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      Pericytes support neutrophil subendothelial cell crawling and breaching of venular walls in vivo

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          Abstract

          After transendothelial cell migration, neutrophils actively crawl along pericyte processes before exiting the venular wall via selected gaps between adjacent pericytes.

          Abstract

          Neutrophil transmigration through venular walls that are composed of endothelial cells (ECs), pericytes, and the venular basement membrane is a key component of innate immunity. Through direct analysis of leukocyte–pericyte interactions in inflamed tissues using confocal intravital microscopy, we show how pericytes facilitate transmigration in vivo. After EC migration, neutrophils crawl along pericyte processes to gaps between adjacent pericytes in an ICAM-1–, Mac-1–, and LFA-1–dependent manner. These gaps were enlarged in inflamed tissues through pericyte shape change and were used as exit points by neutrophils in breaching the venular wall. The findings identify previously unknown roles for pericytes in neutrophil transmigration in vivo and add additional steps to the leukocyte adhesion cascade that supports leukocyte trafficking into sites of inflammation.

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          Most cited references 35

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          Neutrophil serine proteases: specific regulators of inflammation.

          Neutrophils are essential for host defence against invading pathogens. They engulf and degrade microorganisms using an array of weapons that include reactive oxygen species, antimicrobial peptides, and proteases such as cathepsin G, neutrophil elastase and proteinase 3. As discussed in this Review, the generation of mice deficient in these proteases has established a role for these enzymes as intracellular microbicidal agents. However, I focus mainly on emerging data indicating that, after release, these proteases also contribute to the extracellular killing of microorganisms, and regulate non-infectious inflammatory processes by activating specific receptors and modulating the levels of cytokines.
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            Pericytes in the microvasculature.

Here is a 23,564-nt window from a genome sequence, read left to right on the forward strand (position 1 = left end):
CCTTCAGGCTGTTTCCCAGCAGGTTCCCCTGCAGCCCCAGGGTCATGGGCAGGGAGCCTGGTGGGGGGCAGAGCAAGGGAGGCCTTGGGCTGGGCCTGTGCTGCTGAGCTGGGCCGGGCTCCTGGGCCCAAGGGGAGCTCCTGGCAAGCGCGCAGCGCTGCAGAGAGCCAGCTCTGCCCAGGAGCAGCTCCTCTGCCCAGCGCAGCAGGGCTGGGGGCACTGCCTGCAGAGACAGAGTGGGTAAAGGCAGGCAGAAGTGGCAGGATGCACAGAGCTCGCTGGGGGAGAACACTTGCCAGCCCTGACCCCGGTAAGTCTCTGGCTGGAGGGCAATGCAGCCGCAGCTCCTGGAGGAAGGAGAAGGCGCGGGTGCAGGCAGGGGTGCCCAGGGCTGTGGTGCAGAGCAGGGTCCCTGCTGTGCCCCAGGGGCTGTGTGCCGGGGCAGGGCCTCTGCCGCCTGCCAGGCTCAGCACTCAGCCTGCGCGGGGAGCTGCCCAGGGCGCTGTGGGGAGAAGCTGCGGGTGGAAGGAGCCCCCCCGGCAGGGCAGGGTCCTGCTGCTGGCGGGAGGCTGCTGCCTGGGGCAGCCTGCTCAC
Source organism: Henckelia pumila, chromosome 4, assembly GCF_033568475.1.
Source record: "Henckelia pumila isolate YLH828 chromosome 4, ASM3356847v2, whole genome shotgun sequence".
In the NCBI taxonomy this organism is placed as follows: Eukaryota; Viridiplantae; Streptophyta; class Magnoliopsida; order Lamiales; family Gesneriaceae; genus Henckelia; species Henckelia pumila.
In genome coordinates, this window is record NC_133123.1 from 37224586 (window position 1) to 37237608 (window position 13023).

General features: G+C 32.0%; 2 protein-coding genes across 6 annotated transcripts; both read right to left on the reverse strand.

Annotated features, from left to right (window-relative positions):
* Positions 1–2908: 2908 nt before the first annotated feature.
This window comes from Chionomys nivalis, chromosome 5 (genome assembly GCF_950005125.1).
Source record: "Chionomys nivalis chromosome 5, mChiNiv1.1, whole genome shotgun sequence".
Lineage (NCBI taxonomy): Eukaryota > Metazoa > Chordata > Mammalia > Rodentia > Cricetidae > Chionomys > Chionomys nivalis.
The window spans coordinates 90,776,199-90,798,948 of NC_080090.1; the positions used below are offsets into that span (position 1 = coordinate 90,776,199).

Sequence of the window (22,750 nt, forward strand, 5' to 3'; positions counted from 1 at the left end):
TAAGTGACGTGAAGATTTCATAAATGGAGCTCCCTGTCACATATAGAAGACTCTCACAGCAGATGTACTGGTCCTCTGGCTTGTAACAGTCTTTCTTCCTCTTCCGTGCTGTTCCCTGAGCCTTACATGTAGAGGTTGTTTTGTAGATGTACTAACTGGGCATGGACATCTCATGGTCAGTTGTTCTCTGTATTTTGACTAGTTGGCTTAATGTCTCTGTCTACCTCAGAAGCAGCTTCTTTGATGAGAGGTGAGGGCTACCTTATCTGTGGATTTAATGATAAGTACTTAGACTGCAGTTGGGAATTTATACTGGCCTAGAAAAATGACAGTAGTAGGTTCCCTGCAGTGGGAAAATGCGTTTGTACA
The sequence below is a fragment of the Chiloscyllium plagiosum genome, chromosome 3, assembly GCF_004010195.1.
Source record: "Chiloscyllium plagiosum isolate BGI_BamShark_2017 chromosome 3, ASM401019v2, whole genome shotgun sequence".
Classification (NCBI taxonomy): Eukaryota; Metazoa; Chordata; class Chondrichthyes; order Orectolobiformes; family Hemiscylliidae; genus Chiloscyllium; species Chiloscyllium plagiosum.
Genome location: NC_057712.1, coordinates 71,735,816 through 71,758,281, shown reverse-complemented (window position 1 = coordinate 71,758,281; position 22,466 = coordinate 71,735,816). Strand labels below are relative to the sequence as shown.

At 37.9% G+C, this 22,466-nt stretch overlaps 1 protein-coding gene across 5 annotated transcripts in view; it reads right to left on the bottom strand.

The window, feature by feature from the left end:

Pericytes, also known as Rouget cells or mural cells, are associated abluminally with all vascular capillaries and post-capillary venules. Differences in pericyte morphology and distribution among vascular beds suggest tissue-specific functions. Based on their location and their complement of muscle cytoskeletal proteins, pericytes have been proposed to play a role in the regulation of blood flow. In vitro studies demonstrating the contractile ability of pericytes support this concept. Pericytes have also been suggested to be oligopotential and have been reported to differentiate into adipocytes, osteoblasts and phagocytes. The mechanisms involved in vessel formation have yet to be elucidated but observations indicate that the primordial endothelium can recruit undifferentiated mesenchymal cells and direct their differentiation into pericytes in microvessels, and smooth muscle cells in large vessels. Communication between endothelial cells and pericytes, or their precursors, may take many forms. Soluble factors such as platelet-derived growth factor and transforming growth factors-beta are likely to be involved. In addition, physical contact mediated by cell adhesion molecules, integrins and gap junctions appear to contribute to the control of vascular growth and function. Development of culture methods has allowed some functions of pericytes to be directly examined. Co-culture of pericytes with endothelial cells leads to the activation of transforming growth factor-beta, which in turn influences the growth and differentiation of the vascular cells. Finally, the pericyte has been implicated in the development of a variety of pathologies including hypertension, multiple sclerosis, diabetic microangiopathy and tumor vascularization.